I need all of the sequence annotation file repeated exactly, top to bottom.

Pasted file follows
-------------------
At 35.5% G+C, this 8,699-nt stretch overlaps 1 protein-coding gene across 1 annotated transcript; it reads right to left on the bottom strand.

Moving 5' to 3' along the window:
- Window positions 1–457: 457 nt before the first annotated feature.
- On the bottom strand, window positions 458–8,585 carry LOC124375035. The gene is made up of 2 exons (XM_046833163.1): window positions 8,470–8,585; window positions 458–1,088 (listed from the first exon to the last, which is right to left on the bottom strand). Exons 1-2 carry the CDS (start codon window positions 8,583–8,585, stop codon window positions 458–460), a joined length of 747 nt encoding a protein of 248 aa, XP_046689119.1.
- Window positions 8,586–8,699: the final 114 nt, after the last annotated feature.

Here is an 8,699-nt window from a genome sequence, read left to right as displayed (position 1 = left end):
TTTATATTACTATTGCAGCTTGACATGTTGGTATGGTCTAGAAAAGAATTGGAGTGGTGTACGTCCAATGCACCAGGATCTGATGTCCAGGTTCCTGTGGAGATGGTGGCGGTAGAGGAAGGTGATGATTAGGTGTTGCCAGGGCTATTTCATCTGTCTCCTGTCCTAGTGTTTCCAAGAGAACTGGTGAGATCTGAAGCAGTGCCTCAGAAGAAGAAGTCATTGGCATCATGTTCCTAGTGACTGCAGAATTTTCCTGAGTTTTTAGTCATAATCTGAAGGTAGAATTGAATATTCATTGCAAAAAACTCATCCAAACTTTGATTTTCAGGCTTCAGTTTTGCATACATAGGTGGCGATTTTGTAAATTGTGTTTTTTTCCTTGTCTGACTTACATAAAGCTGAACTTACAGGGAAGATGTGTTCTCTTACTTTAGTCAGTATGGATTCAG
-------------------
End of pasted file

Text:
At 35.5% G+C, this 8,699-nt stretch overlaps 1 protein-coding gene across 1 annotated transcript; it reads right to left on the bottom strand.

Moving 5' to 3' along the window:
- Window positions 1–457: 457 nt before the first annotated feature.
- On the bottom strand, window positions 458–8,585 carry LOC124375035. The gene is made up of 2 exons (XM_046833163.1): window positions 8,470–8,585; window positions 458–1,088 (listed from the first exon to the last, which is right to left on the bottom strand). Exons 1-2 carry the CDS (start codon window positions 8,583–8,585, stop codon window positions 458–460), a joined length of 747 nt encoding a protein of 248 aa, XP_046689119.1.
- Window positions 8,586–8,699: the final 114 nt, after the last annotated feature.

Here is an 8,699-nt window from a genome sequence, read left to right as displayed (position 1 = left end):
TTTATATTACTATTGCAGCTTGACATGTTGGTATGGTCTAGAAAAGAATTGGAGTGGTGTACGTCCAATGCACCAGGATCTGATGTCCAGGTTCCTGTGGAGATGGTGGCGGTAGAGGAAGGTGATGATTAGGTGTTGCCAGGGCTATTTCATCTGTCTCCTGTCCTAGTGTTTCCAAGAGAACTGGTGAGATCTGAAGCAGTGCCTCAGAAGAAGAAGTCATTGGCATCATGTTCCTAGTGACTGCAGAATTTTCCTGAGTTTTTAGTCATAATCTGAAGGTAGAATTGAATATTCATTGCAAAAAACTCATCCAAACTTTGATTTTCAGGCTTCAGTTTTGCATACATAGGTGGCGATTTTGTAAATTGTGTTTTTTTCCTTGTCTGACTTACATAAAGCTGAACTTACAGGGAAGATGTGTTCTCTTACTTTAGTCAGTATGGATTCAG